in advance, the one they sold the most of at the store**, that was the
same width as the one in my box with the cover on. If I had gotten
the wrong one, I would have just left things unfinished and gone to
buy the right one. Of course I live alone, so no one needs
electricity when I'm not there. But, I got the right one each time.
If there were only two choices you could buy both and return one.
**This assumes the store is somwhere near you. They sell different
things in the suburbs for example from what they sell in Brooklyn
hardware stores. Because the housing is newer in the suburbs on
Remove NOPSAM to email me. Please let
me know if you have posted also.
Thanks for all the replies. Nexus 7 gave me some good detailed info on how
a. I understand this can be a significant endeavor for a newbie. That's
why I had the common sense to inquire about it first. I do appreciate the
words of caution some of you wrote. That's why I wrote, to see how far
fetched I might be.
b. My multi-meter is a $20 from Sears and Roebuck. It tests various
voltages, resistance etc., with a digital readout. I've used it on 110 volt
lines prior to replacing light bulb sockets in my house. It is not a simple
"circuit tester" i.e. a light is either on or off if electricity is flowing
through but one that measures volts, ohms, etc.
c. I do test, carefully, before shutting off power to the particular
circuit (in past times it was the wires at the socket, not a circuit
breaker) to determine if it is live and then dead after I thought I turned
off the circuit. I.e. did I really get the juice to that particular socket
off, before starting.
d. Info re: neutral and ground wires most helpful. It is a 110 voltage
circuit, not 220 (I wouldn't even consider doing anything to a 220). I
understand that the street side of the power supply will always be hot even
after switching main breaker off. The breaker I need to replace is about as
remote from that main breaker can be in the box. If I recall from when I
watched an electrician add a 220 volt circuit to my box, the "main breaker"
and therefore the street side supply is under a separate portion of the box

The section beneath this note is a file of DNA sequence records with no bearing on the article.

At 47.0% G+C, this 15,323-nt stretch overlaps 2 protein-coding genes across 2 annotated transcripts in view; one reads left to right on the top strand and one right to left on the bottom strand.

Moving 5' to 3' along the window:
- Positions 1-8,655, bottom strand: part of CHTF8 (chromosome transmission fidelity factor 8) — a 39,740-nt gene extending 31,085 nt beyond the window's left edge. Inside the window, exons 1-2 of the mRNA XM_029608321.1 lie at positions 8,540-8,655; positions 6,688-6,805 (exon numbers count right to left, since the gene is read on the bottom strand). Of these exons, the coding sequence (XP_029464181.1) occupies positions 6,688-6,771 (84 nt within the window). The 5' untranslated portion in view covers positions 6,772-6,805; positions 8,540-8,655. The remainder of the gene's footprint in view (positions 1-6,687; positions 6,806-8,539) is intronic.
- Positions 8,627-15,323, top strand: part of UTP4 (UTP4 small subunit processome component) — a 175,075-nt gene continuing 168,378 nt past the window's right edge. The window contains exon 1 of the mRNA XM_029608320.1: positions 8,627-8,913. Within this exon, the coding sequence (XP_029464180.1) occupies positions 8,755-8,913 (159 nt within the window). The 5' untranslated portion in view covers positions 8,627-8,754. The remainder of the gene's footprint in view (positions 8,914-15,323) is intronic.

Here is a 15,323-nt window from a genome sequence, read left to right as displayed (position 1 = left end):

that would require an additional cover be removed to even get into the guts
of those wires. I.e. one would have to take an extra uncovering procedure
to get to where the always hot lines on the street side are.
e. Thanks for info that the breaker may snap out rather than unscrew. I
didn't know that.
f. I had no idea that circuit breakers might be so specific i.e. they
aren't all alike. If/when I embark on this, I now know that I can't just
put any breaker in. In my case, probably best to take old one in so someone
with expertise can be certain the replacement matches the old one rather
than my making that judgment. Thanks for info on this.
g. Had to chuckle about having a neighbor standby for potential
resuscitation. I had already decided I wouldn't do this when no one else
was around, figuring that if I did get zapped, someone might call 911.
Sounds silly, but I do think that way!!
h. Because you guys nicely answered items that I was concerned about and
because I think I understand what you're talking about, I think I will
proceed. This is in a second home, not being used much this winter, so I'll
do this some time next week. I will reassess, after removing the cover of
the box before continuing on, just to be sure it isn't more of a maze than
I read the article on AFCI breakers. It sounds like a good idea. The
breaker I'm replacing is about 25 yrs old (original with construction of the
house) and I doubt it is an AFCI. Is replacing the old one with an AFCI out
of the question? You all stated that the replacement breaker must match the
ones already installed in the breaker box and I suspect they all where made
prior to the use of AFCI's.
The new breaker doesn't have to match the ones in there, but it has to
be made to work with the box you have. It might look different that the
25 y.o. ones you have in there. Given that the box is not too new, your
first headache is to find breakers that are made for it. If you do, and
you find you have a choice of regular, GFCI, and AFCI types, then you
can address that choice. I can't advise you about AFCIs, but I'm trying
to say you might be jumping the gun there.
By "made for it" or "it has to be made to work with the box you have" do you
mean "fits into it? If I get one that fits, then sub-select on AFCI, GFCI,
etc. When people said the breaker must be made for my box, I thought maybe
it meant thinks like copper wire vs. aluminum wire (if that's still used)
vs. type of contact, etc. So in speaking of getting a proper one for my
circuit box are we simply talking about one that is of same size, type of
connection and amp rating?
Thanks again. I don't mean to be beating a dead horse, honest.
I wouldn't be comfortable if I had one that happens to fit in the box,
as opposed to one made specifically for it, or listed as an
interchangeable part. For example, there are QO type breakers made by
manufacturers other than SquareD that will work with a SquareD QO box.
And although I haven't seen any, there might be some that will snap on
to a QO box, but are not listed as compatible with that box. This I
would avoid. Unless you cannot do so at all, use one specified to work
in your box. You may have to go to an electrical supply store, rather
than the big box stores.